Will The Recovery Act Trigger Alt Energy IPOs?
It goes without saying that the alt energy IPO market has been rather quiet over the past few months. Could this be about to change? Will the slew of alt energy and cleatech incentive programs announced under the Recovery Act, coupled with a return of investors' risk appetite, be enough to convince firms to start going public again?
On Monday, I had a chat with Robert Peterman, who handles cleantech for the TMX Group, the owner of the Toronto Stock Exchange and of the TSX Venture Exchange. In the past few years, Toronto has attracted a number of high-profile cleantech and alt energy stories.
Among other things, Toronto, probably in part because of its heavy mining focus, has been the exchange of choice for several early-stage North American geothermal development companies, including Polaris Geothermal, US Geothermal, Western GeoPower, Sierra Geothermal and Nevada Geothermal.
Mr. Peterman informed me that a geothermal development company with activities in the US West, Southwest and Latin America had filed preliminary documents for an upcoming IPO in Toronto. The company is called Magma Energy Corp. and has one operating facility and a pipeline of projects at different stages of development.
I had a quick glance through the company's preliminary long-form prospectus (accessible here), one of the required documents for a Canadian IPO that typically provides information on the size of the offering, the nature of the firm's activities, what the funds will be used for, etc.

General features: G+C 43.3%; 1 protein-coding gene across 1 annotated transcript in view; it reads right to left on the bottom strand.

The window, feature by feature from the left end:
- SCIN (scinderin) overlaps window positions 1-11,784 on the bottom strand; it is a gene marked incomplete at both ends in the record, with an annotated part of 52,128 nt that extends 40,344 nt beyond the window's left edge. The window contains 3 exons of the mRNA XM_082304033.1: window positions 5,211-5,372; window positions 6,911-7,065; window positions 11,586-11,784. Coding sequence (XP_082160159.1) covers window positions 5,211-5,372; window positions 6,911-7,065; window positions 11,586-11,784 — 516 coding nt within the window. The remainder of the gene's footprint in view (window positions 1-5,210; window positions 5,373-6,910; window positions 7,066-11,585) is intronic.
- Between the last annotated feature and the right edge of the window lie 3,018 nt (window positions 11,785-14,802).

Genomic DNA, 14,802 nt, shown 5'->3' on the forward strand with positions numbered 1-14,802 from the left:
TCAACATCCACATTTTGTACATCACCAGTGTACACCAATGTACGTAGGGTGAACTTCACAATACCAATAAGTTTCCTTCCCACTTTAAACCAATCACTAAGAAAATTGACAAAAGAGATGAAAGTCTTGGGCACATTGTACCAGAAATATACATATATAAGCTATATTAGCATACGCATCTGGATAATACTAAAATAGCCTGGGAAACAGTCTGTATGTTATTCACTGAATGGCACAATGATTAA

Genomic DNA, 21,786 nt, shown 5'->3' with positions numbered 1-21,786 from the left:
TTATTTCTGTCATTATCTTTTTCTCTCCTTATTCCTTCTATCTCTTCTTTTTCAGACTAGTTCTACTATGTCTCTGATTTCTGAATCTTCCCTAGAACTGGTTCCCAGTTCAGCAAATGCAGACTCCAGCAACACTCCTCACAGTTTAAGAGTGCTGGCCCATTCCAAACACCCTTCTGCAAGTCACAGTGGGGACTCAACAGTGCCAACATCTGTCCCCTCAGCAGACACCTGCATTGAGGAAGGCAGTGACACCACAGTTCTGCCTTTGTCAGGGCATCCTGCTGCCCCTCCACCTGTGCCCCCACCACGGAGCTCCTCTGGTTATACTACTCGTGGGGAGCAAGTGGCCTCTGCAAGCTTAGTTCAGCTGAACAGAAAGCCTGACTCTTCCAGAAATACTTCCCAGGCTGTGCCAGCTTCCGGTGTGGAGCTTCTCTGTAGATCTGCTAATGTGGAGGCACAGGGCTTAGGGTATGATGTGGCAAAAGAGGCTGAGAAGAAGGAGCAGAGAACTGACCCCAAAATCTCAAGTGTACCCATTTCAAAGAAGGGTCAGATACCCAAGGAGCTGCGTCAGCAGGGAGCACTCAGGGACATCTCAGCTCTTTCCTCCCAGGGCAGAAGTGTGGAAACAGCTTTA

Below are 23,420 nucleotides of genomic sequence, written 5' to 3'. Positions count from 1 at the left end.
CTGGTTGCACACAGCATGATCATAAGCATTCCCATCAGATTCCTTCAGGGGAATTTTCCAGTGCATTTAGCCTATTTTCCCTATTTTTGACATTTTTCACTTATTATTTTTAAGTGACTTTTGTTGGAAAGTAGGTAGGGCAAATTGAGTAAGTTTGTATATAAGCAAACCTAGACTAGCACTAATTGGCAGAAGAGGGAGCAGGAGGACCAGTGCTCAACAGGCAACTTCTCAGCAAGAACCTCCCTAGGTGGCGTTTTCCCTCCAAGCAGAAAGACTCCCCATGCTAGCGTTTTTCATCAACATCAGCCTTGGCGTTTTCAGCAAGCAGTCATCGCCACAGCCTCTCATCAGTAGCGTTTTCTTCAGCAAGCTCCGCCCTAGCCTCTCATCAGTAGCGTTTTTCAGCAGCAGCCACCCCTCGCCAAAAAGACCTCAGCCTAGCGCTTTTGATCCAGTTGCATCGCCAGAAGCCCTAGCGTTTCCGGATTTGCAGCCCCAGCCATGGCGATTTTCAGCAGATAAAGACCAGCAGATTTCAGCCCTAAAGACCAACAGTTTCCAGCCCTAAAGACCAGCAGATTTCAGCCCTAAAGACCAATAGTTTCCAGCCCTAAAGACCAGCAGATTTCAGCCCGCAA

The size of the offering, the pricing of the shares and even the closing date were left blank for now, so there is not much to go with just yet. The company's investment bankers will soon come up with this information so we can get a better idea of what this IPO means. As I discussed last week, geothermal development is a risky enterprise that has more in common with mining exploration than it does with power generation.
A successful IPO for an early-stage geothermal firm would most likely be a positive sign for the alt energy sector as a whole. Recovery Act programs will require that firms raise significant amounts of money, so don't be surprised if activity picks up over the coming months.